Many times we will hear how a wine is a reflection of the winemaker themself, and that could not be more true than in the case of Lorenzo’s wines. Lorenzo will always remind us about this connection when saying “My name is in on the label, so this wine represents everything that I stand for.” The consistency and integrity of his wines is a direct result to his diligence and talent. On Nick’s first trip there, he accompanied Lorenzo on a beetle hunting trip through his vines in the middle of the night. James’ first encounter with Lorenzo was to him manually sharpening his sheath that he would use to hand cut the grass growing in between rows. This intensity and attention to detail can be observed throughout the entire winemaking process.
Lorenzo’s vineyard is wild, but yet not untamed, as like much of the Roero. After driving around the almost barren Barolo, Lorenzo’s vineyard site seems like a much more natural habitat for grapes to be grown. Lorenzo can be stubborn, like when he chooses not to associate himself with the up and coming organic and natural wine movements. His wines are certified sustainable (organic as they come in my opinion), but he does not believe that real wine is made through certificates and fads. Take a look at his homemade fertilizer pile that is kept fresh by thousands of worms, that is as natural as it gets! He has plantings of Nebbiolo, Barbera, Arneis, Dolcetto, and Bonarda. Each individual row of vines is selected based on soil composition, so you may have one row that has heavier clay with Barbera, only to have Nebbiolo and a sandier mix of soil right above it.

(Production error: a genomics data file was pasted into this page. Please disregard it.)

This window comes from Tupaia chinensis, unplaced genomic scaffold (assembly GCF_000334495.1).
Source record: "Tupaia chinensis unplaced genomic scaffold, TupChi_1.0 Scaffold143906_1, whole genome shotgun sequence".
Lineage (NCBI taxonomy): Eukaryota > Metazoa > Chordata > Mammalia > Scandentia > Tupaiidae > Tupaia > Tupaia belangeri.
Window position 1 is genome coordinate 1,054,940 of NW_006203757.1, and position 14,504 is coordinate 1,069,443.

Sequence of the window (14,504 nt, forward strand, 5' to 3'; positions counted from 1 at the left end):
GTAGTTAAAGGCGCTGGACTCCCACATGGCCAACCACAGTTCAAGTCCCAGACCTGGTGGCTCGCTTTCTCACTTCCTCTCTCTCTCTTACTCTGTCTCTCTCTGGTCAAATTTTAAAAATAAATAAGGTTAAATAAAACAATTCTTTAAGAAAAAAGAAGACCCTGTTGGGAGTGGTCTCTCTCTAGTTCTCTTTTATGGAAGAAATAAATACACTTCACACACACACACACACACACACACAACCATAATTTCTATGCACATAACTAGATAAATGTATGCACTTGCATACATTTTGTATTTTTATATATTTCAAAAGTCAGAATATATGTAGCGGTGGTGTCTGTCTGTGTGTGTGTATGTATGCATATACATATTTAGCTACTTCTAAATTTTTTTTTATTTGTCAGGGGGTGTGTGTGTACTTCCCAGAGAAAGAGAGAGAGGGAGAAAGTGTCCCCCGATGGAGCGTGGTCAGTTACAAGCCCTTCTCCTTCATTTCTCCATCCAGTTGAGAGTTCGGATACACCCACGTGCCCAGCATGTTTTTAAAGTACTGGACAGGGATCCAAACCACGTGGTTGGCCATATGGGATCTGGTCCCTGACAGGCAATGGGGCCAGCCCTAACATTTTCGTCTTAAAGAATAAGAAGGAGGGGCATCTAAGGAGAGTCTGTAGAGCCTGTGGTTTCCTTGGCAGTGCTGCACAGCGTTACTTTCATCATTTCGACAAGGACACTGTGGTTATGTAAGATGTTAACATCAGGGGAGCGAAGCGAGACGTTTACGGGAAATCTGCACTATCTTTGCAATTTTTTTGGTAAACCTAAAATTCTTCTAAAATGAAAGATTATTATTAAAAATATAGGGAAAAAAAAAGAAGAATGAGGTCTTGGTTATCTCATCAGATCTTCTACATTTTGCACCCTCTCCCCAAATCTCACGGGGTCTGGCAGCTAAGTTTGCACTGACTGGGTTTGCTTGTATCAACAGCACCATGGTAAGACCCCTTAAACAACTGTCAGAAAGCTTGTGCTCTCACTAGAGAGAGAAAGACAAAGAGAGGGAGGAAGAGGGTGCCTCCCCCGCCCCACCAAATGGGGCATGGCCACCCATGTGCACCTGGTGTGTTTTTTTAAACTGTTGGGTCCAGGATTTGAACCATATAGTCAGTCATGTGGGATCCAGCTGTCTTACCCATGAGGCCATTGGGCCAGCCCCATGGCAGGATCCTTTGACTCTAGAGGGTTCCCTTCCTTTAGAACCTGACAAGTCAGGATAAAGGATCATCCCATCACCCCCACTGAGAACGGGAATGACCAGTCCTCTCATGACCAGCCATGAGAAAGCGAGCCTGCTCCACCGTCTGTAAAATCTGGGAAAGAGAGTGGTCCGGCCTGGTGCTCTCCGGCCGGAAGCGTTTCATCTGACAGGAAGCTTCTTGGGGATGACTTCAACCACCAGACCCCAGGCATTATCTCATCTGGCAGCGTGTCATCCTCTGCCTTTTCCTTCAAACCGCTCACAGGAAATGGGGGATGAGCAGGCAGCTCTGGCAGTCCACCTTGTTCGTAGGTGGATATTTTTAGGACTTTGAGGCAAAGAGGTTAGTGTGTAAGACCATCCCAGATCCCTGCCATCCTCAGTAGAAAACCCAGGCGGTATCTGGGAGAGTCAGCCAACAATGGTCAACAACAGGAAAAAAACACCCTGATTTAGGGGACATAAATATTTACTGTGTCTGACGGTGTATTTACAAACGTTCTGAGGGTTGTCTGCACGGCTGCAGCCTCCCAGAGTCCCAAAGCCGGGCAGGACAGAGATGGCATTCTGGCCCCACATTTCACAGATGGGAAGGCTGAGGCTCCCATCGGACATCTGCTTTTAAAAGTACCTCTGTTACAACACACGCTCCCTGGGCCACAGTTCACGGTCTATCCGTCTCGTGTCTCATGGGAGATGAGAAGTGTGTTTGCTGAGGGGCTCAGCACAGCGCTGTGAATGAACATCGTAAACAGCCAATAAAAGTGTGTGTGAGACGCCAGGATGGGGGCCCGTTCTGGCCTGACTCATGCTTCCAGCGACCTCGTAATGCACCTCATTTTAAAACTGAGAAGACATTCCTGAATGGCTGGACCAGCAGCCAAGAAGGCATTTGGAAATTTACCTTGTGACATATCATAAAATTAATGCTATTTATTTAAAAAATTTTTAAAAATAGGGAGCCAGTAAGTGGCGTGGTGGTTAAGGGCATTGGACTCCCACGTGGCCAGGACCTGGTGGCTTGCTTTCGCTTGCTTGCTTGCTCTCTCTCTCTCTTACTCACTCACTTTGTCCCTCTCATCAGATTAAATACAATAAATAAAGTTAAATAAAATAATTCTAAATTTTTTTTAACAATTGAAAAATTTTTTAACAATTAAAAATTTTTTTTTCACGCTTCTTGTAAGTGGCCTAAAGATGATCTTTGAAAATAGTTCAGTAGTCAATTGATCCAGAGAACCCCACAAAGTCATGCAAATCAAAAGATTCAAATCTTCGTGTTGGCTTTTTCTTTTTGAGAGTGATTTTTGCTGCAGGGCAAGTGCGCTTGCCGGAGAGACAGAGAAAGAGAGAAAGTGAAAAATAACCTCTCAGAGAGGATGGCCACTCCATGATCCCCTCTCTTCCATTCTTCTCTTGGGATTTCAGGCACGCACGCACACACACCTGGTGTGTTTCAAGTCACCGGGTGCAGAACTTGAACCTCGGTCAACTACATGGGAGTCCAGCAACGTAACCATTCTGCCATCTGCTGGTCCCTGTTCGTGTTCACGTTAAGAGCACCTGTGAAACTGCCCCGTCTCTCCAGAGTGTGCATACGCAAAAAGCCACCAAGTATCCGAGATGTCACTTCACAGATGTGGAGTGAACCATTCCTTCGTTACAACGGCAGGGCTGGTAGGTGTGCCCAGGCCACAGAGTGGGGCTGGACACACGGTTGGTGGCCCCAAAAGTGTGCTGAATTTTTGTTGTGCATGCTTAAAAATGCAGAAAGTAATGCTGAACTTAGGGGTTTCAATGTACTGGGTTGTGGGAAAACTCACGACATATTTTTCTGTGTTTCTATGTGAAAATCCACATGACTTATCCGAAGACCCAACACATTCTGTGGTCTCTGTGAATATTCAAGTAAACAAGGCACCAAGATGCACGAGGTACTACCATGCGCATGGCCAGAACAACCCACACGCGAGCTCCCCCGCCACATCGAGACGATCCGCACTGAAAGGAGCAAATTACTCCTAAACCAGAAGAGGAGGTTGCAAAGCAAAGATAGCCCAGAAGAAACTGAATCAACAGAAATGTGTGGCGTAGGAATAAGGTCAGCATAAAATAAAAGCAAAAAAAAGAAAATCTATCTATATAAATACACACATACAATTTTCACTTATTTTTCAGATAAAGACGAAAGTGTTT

Lorenzo is still completing the reconstruction of his family’s old cellar, one step at a time. In his finished, temperature controlled portion of the winery, he has a mix of concrete, stainless steel, French oak, and Slovenian oak. His diligence is evident in the winery, as he is constantly tasting and analyzing his wines over their evolution. He is a very well respected wine maker within the Roero, and he is always open to both give and receive advice from nearby peers. A wine judged to have too much fruit will be switched to smaller oak for more tannic influence, a wine with too much grip he will transfer to cement to let rest. There is always work to be done within the winery, especially since he took on the new challenge of his Classic Method Arneis. The constant tinkering combined with his natural ability leads to some of the most consistent and beautiful wines coming from the Roero.